Published on February 1st, 2018 | by Chris O'Connor

Detective Comics Annual #1 Comic Review

Detective Comics Annual #1 Comic Review Chris O'Connor

Summary: The actor's desire to show their true self brings the real monster to the surface.


Tragic figure

The Batman foe for all thespians has their origin story told. Basil Karlo followed his father’s footsteps into acting, but that wasn’t the only thing he shared with is father, he also held a volatile force within that was just looking for a chance to show itself. Fate it would seem was determined to let that volatile force out and Basil finds himself bringing his most honest performance to an ever growing audience.


As a has been, would have been actor there are some story notes that hit home in Clayface’s origin story. The balance between character and actor, how much of the performer should be present in the character… when does the character start to take over the actor. Clayface also continues that common line in superhero comics of the masked and unmasked character and much like Batman himself asks which is the more real, the masked character or the figure without a mask? There is a certain degree of sadness imbued in Basil from the first few pages of this comic that set the tone for his life. Destined to follow his father into acting and having learnt his father’s “secret” to all his success, Basil manages to go well beyond where his father finished in his attempt to show his inner self.


The cover grabs you from the moment you see those little fold lines, suggesting it’s been tucked away in a collection for some time, much loved and cared for (ok so comic purists will say that it hasn’t been that cared for if it has creases as it should be kept nice and safe in a plastic pocket… but let’s assume this was meant to be before bagging and boarding was common practice.). The first few pages continue that historical feel with their sepia tones before breaking into colour for the modern day portion of the story.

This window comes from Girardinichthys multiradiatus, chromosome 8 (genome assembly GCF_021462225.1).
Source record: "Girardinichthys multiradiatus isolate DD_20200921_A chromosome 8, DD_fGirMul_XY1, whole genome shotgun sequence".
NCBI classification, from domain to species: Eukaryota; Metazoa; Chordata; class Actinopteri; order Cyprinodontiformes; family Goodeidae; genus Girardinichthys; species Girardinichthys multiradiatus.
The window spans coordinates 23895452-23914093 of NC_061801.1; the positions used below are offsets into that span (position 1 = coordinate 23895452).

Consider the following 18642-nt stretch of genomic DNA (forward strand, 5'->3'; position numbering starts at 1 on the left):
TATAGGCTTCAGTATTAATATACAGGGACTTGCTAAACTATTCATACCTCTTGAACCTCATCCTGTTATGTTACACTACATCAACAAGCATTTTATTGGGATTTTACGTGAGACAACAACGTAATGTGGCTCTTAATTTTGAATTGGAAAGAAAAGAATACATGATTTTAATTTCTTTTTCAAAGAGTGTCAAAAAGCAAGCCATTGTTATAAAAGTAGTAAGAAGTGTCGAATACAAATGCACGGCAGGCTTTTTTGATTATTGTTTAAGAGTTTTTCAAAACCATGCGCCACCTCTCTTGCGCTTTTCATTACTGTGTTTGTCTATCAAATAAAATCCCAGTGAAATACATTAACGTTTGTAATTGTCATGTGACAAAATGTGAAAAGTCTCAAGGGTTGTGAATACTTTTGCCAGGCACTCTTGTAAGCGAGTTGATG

Final Thoughts

Tying this story together with the bookend of father and son is a great touch that really just drills home the tragedy of Basil’s story. The desire to live up to your father can be a powerful motivator and when that father is larger than life to begin with it leaves some very big shoes to fill. Origin stories can be simple tales for the fans to have an “ahh… so that’s what happened” or “oh so that’s how they became….” moment. But every now and then they add a layer that just makes the character easier to sympathise with… or at least to feel sorry for in some way. Clayface’s origin story does that, it takes what we know about him being an actor and adds more depth to that… depth that adds a degree of sadness that wasn’t necessarily there before.

Publisher: DC
Writer: James T Tynion IV
Artist: Eber Ferreira, Eddy Barrows
Cover Artist: Eber Ferreira, Eddy Barrows
Genre: Action
Format: 48 pgs, FC
Release Date: 31st Jan, 2018

About the Author'

Father of four, husband of one and all round oddity. Gaming at home since about 1982 with a Sinclair ZX Spectrum. Moving on to the more traditional PC genre in the years that followed with the classic Jump Joe and Alley Cat. CGA, EGA, VGA and beyond PC's have been central to my gaming but I've also enjoyed consoles and hand helds along the way (who remembers the Atari Lynx?). Would have been actor/film maker, jack of many trades master of none.

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